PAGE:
As a bonus to our chagrin, the gov't steps in and taxes the whole process.

    :/

    ---
    ■ Synchronet ■ End Of The Line BBS - endofthelinebbs.com
  • From Dennisk@VERT/EOTLBBS to MRO on Mon Aug 10 05:12:00 2020
    MRO wrote to Dennisk <=-

    Re: Re: The Fourth Industrial
    By: Dennisk to Arelor on Sun Aug 09 2020 09:51 pm

    self-employed gardener who takes the same time for doing the same
    task.
    You are paying for the service.

    It doesn't state that in the employment contract. The firm I work for, pays the labour hire company by the hour.

    Show me an employment contract where it specifically states there is a transfer of property rights. There isn't. There never was.


    yeah my paperwork for my employer sez that anything i produce belongs
    to the company. ---

    Maybe just reply to my other reply instead of this one as well, as the same point is being repeated in two threads. (ie, my other statement also covers this (I think, assuming you do "Write for Hire"))





    ... MultiMail, the new multi-platform, multi-format offline reader!
    --- MultiMail/Linux v0.52
    ■ Synchronet ■ End Of The Line BBS - endofthelinebbs.com
  • From Dennisk@VERT/EOTLBBS to Arelor on Mon Aug 10 05:22:00 2020
    Arelor wrote to Dennisk <=-

    Re: Re: The Fourth Industrial
    By: Dennisk to Arelor on Sun Aug 09 2020 09:51 pm

    It doesn't state that in the employment contract. The firm I work for, pays the labour hire company by the hour.

    Show me an employment contract where it specifically states there is a trans of property rights. There isn't. There never was.

    Pretty much every Write for Hire contract I have seen specifically
    states that you are transferring publication rights to the employer..

    There is a lot of confusion about these issues because of sloppy use of terms such as "hired" and "employed" and "contracted", leading people to believe that two different things are the same. When you "hire" a plumber, it is a very different economic arrangement than when you are a manager at Walmart and you hire a cashier.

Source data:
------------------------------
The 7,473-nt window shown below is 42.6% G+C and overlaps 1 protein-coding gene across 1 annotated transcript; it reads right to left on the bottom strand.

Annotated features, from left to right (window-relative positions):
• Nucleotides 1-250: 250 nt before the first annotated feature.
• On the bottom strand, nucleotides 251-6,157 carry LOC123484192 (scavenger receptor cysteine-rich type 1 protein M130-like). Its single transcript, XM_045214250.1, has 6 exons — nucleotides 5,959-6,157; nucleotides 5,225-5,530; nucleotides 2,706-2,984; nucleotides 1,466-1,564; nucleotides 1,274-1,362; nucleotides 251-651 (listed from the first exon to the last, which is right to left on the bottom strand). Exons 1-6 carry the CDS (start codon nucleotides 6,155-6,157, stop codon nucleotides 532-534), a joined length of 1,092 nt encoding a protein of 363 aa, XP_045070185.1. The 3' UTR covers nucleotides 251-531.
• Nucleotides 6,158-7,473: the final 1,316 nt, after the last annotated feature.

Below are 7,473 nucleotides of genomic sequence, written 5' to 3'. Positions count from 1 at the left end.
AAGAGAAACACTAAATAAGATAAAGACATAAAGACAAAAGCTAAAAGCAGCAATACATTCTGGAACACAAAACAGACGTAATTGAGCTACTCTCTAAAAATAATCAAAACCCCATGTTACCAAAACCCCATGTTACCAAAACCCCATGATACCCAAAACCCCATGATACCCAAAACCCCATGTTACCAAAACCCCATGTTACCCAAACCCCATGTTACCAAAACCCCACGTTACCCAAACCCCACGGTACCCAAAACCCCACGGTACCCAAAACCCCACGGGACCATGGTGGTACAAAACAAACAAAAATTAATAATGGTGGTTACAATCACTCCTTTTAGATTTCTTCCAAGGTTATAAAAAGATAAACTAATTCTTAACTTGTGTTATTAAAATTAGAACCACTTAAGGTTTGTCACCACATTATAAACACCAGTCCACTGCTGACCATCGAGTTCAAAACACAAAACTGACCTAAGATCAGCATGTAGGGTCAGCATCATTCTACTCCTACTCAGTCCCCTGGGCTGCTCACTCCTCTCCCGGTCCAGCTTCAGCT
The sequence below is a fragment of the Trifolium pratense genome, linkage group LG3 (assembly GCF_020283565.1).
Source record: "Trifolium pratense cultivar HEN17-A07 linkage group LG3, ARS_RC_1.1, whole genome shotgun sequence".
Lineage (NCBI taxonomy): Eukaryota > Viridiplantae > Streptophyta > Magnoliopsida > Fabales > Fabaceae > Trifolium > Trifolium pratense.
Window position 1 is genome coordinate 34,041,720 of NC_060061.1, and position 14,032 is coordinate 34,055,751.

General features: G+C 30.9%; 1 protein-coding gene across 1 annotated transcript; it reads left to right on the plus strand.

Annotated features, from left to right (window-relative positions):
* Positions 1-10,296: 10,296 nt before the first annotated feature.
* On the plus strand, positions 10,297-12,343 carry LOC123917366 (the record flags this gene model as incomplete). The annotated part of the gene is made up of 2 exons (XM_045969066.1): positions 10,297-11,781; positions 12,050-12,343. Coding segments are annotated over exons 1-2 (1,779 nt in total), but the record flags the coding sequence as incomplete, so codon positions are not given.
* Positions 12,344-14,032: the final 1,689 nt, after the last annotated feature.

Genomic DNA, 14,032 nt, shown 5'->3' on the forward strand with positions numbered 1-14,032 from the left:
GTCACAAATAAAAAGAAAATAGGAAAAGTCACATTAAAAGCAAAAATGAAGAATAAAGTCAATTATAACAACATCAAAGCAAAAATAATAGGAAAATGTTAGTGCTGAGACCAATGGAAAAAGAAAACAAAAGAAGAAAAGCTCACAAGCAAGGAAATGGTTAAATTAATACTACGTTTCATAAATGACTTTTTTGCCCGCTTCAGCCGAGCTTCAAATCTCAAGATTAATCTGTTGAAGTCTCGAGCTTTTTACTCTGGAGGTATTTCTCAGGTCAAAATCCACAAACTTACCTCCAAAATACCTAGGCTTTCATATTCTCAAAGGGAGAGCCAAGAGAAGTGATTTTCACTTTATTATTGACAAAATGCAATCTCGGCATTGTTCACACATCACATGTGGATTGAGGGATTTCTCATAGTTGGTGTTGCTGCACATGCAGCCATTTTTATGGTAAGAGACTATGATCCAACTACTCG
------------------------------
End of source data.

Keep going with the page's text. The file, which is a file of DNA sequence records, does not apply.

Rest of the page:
I don't know much about write for hire, and can't find much about it, but it seems to me that you are self-employed, and you agree to a contract to produce a piece of work. From what I can tell, you don't actually get a job WITH the publisher, you get a job to do work FOR the publisher.

    Correct me if I'm wrong. There is no conflict if you are contracting with someone to produce a piece of work. This is still very atypical and not representative of an employment contract.


    ... MultiMail, the new multi-platform, multi-format offline reader!
    --- MultiMail/Linux v0.52
    ■ Synchronet ■ End Of The Line BBS - endofthelinebbs.com
  • From Moondog@VERT/CAVEBBS to MRO on Sun Aug 9 15:49:00 2020
    Re: Re: The Fourth Industrial
    By: MRO to Moondog on Sat Aug 08 2020 07:20 pm

    Re: Re: The Fourth Industrial
    By: Moondog to MRO on Sat Aug 08 2020 09:16 am

    isnt it strange how humans create all this unnecessary conflict in
    their liv

    Humans are thinkers and builders. If we can find a better way or build

    what i was saying is we create our own problems. we create our own misery.

    For example, North and South America had larger animals such as Buffalo however they didn't have any others that could be used as beasts of bur until the Spanish brought over horses. Without the horse or ox, there w little need for road building and the invention of the wheel.


    native americans built cities and they had roads. they cleared forests.

    There's remains of attempts to build more advanced civilizations, however by the time explorers from Europe showed up it appeared there may have been a major die off and most inhabitants reverted to beong transient in nature, travelling with herds of animals or having summer and wintet migrations.

    ---
    ■ Synchronet ■ The Cave BBS - Since 1992 - cavebbs.homeip.net
  • From MRO@VERT/BBSESINF to Dennisk on Sun Aug 9 17:07:59 2020
    Re: Re: The Fourth Industrial
    By: Dennisk to MRO on Mon Aug 10 2020 09:12 am


    Show me an employment contract where it specifically states there
    is a transfer of property rights. There isn't. There never was.


    yeah my paperwork for my employer sez that anything i produce